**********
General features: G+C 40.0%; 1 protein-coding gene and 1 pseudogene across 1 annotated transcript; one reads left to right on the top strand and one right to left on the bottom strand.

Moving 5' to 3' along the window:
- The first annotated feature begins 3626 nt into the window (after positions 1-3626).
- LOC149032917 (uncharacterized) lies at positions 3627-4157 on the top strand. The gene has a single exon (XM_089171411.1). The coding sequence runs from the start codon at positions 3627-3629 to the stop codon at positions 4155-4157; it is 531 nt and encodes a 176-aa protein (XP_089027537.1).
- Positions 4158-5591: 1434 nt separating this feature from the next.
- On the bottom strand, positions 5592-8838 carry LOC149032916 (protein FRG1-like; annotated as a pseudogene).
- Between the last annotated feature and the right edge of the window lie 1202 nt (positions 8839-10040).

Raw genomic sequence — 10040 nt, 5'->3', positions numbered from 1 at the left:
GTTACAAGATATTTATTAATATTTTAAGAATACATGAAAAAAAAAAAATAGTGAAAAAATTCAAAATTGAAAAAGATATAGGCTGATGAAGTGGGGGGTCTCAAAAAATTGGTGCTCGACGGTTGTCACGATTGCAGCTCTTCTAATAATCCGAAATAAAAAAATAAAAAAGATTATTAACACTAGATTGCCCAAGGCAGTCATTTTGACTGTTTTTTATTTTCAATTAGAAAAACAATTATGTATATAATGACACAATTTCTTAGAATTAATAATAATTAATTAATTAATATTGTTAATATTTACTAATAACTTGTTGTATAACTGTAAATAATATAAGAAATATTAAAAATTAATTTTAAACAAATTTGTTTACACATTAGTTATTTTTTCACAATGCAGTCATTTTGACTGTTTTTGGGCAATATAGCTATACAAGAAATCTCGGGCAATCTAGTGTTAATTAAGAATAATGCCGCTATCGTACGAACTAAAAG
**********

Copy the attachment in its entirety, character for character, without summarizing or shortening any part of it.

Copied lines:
General features: G+C 40.0%; 1 protein-coding gene and 1 pseudogene across 1 annotated transcript; one reads left to right on the top strand and one right to left on the bottom strand.

Moving 5' to 3' along the window:
- The first annotated feature begins 3626 nt into the window (after positions 1-3626).
- LOC149032917 (uncharacterized) lies at positions 3627-4157 on the top strand. The gene has a single exon (XM_089171411.1). The coding sequence runs from the start codon at positions 3627-3629 to the stop codon at positions 4155-4157; it is 531 nt and encodes a 176-aa protein (XP_089027537.1).
- Positions 4158-5591: 1434 nt separating this feature from the next.
- On the bottom strand, positions 5592-8838 carry LOC149032916 (protein FRG1-like; annotated as a pseudogene).
- Between the last annotated feature and the right edge of the window lie 1202 nt (positions 8839-10040).

Raw genomic sequence — 10040 nt, 5'->3', positions numbered from 1 at the left:
GTTACAAGATATTTATTAATATTTTAAGAATACATGAAAAAAAAAAAATAGTGAAAAAATTCAAAATTGAAAAAGATATAGGCTGATGAAGTGGGGGGTCTCAAAAAATTGGTGCTCGACGGTTGTCACGATTGCAGCTCTTCTAATAATCCGAAATAAAAAAATAAAAAAGATTATTAACACTAGATTGCCCAAGGCAGTCATTTTGACTGTTTTTTATTTTCAATTAGAAAAACAATTATGTATATAATGACACAATTTCTTAGAATTAATAATAATTAATTAATTAATATTGTTAATATTTACTAATAACTTGTTGTATAACTGTAAATAATATAAGAAATATTAAAAATTAATTTTAAACAAATTTGTTTACACATTAGTTATTTTTTCACAATGCAGTCATTTTGACTGTTTTTGGGCAATATAGCTATACAAGAAATCTCGGGCAATCTAGTGTTAATTAAGAATAATGCCGCTATCGTACGAACTAAAAG